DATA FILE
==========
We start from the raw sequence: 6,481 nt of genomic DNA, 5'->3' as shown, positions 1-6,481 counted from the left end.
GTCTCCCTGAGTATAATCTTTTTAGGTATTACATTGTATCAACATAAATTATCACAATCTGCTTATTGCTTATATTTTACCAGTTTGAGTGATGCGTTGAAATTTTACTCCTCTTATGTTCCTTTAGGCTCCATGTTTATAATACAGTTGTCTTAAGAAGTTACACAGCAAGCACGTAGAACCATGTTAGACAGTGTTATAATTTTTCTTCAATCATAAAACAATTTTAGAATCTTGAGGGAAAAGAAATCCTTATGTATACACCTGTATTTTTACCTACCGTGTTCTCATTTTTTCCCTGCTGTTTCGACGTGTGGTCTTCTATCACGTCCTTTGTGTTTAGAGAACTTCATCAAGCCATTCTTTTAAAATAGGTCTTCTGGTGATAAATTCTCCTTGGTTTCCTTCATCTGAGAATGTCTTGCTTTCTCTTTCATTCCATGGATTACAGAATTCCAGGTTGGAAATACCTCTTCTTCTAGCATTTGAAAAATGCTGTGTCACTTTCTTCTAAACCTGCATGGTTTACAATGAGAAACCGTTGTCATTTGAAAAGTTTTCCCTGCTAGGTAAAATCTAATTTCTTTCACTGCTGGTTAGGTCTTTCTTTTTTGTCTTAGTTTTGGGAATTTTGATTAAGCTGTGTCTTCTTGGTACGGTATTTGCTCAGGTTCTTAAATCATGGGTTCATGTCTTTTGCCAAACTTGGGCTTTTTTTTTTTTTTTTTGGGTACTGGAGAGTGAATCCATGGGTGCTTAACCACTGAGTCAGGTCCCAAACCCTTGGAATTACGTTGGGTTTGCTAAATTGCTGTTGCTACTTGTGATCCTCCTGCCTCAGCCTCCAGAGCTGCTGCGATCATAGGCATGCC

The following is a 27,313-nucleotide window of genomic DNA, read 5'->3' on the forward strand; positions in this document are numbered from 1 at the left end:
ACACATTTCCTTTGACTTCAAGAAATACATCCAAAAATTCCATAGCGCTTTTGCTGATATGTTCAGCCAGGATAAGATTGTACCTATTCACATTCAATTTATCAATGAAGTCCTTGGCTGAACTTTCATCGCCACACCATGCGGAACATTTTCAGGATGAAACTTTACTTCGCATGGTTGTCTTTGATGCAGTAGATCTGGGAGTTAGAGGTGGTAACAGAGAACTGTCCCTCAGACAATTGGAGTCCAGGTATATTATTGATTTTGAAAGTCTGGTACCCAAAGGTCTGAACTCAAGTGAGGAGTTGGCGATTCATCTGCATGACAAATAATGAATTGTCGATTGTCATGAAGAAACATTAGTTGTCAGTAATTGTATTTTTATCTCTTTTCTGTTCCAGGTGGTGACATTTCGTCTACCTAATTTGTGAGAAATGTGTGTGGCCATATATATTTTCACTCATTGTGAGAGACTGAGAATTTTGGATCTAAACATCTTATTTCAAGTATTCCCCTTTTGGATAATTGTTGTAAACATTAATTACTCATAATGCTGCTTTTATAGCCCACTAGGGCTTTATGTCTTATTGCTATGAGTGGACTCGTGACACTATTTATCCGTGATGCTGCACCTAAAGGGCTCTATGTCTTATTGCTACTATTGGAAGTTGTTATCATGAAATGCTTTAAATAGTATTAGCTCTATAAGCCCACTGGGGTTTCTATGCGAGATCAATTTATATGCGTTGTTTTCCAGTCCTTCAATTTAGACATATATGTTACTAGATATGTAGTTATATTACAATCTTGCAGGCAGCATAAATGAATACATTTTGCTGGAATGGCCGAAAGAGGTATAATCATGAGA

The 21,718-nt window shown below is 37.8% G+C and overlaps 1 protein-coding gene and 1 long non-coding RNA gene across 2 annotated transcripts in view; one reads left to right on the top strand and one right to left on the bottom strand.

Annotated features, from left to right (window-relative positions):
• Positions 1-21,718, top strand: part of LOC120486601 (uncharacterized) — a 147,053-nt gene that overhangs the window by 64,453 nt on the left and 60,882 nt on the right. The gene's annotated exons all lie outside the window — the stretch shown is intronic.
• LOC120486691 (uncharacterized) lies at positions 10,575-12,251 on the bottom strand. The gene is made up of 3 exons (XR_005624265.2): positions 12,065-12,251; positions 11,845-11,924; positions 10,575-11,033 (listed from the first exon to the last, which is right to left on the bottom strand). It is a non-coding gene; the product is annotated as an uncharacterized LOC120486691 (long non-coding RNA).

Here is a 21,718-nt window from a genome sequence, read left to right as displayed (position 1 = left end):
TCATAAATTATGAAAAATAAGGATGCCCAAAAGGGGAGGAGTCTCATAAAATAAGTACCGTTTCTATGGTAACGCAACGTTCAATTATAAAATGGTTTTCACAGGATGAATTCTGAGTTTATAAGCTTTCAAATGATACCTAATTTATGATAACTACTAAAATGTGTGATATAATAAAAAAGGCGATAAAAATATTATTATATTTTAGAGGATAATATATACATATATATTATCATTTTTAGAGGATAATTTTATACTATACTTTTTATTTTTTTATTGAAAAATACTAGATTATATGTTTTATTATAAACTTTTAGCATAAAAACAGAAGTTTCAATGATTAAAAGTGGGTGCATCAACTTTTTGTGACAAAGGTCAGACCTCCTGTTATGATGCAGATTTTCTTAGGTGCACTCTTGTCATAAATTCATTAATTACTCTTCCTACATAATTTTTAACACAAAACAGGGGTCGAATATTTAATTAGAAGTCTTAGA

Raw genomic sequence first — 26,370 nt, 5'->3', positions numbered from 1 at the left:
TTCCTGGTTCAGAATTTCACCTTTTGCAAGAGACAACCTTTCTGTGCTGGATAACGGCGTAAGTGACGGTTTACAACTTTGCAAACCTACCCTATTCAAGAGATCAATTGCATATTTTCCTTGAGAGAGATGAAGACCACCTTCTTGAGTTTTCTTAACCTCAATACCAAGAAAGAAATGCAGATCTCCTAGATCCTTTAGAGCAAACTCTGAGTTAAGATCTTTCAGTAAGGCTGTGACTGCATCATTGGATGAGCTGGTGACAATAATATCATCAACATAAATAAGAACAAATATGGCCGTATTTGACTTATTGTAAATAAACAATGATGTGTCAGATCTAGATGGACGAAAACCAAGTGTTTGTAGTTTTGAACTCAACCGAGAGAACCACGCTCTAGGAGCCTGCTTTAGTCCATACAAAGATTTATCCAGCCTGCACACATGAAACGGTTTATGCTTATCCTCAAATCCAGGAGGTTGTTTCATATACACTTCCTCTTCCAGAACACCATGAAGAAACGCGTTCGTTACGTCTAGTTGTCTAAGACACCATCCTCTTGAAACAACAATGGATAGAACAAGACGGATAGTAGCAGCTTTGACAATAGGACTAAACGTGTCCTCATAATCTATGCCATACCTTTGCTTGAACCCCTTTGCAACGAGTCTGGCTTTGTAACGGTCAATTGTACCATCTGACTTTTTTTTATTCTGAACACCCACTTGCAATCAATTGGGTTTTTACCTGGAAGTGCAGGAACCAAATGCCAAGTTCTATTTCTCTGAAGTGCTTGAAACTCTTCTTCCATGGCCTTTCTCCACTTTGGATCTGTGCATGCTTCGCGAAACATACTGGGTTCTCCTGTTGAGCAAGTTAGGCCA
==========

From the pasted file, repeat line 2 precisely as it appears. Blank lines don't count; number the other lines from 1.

GTCTCCCTGAGTATAATCTTTTTAGGTATTACATTGTATCAACATAAATTATCACAATCTGCTTATTGCTTATATTTTACCAGTTTGAGTGATGCGTTGAAATTTTACTCCTCTTATGTTCCTTTAGGCTCCATGTTTATAATACAGTTGTCTTAAGAAGTTACACAGCAAGCACGTAGAACCATGTTAGACAGTGTTATAATTTTTCTTCAATCATAAAACAATTTTAGAATCTTGAGGGAAAAGAAATCCTTATGTATACACCTGTATTTTTACCTACCGTGTTCTCATTTTTTCCCTGCTGTTTCGACGTGTGGTCTTCTATCACGTCCTTTGTGTTTAGAGAACTTCATCAAGCCATTCTTTTAAAATAGGTCTTCTGGTGATAAATTCTCCTTGGTTTCCTTCATCTGAGAATGTCTTGCTTTCTCTTTCATTCCATGGATTACAGAATTCCAGGTTGGAAATACCTCTTCTTCTAGCATTTGAAAAATGCTGTGTCACTTTCTTCTAAACCTGCATGGTTTACAATGAGAAACCGTTGTCATTTGAAAAGTTTTCCCTGCTAGGTAAAATCTAATTTCTTTCACTGCTGGTTAGGTCTTTCTTTTTTGTCTTAGTTTTGGGAATTTTGATTAAGCTGTGTCTTCTTGGTACGGTATTTGCTCAGGTTCTTAAATCATGGGTTCATGTCTTTTGCCAAACTTGGGCTTTTTTTTTTTTTTTTTGGGTACTGGAGAGTGAATCCATGGGTGCTTAACCACTGAGTCAGGTCCCAAACCCTTGGAATTACGTTGGGTTTGCTAAATTGCTGTTGCTACTTGTGATCCTCCTGCCTCAGCCTCCAGAGCTGCTGCGATCATAGGCATGCC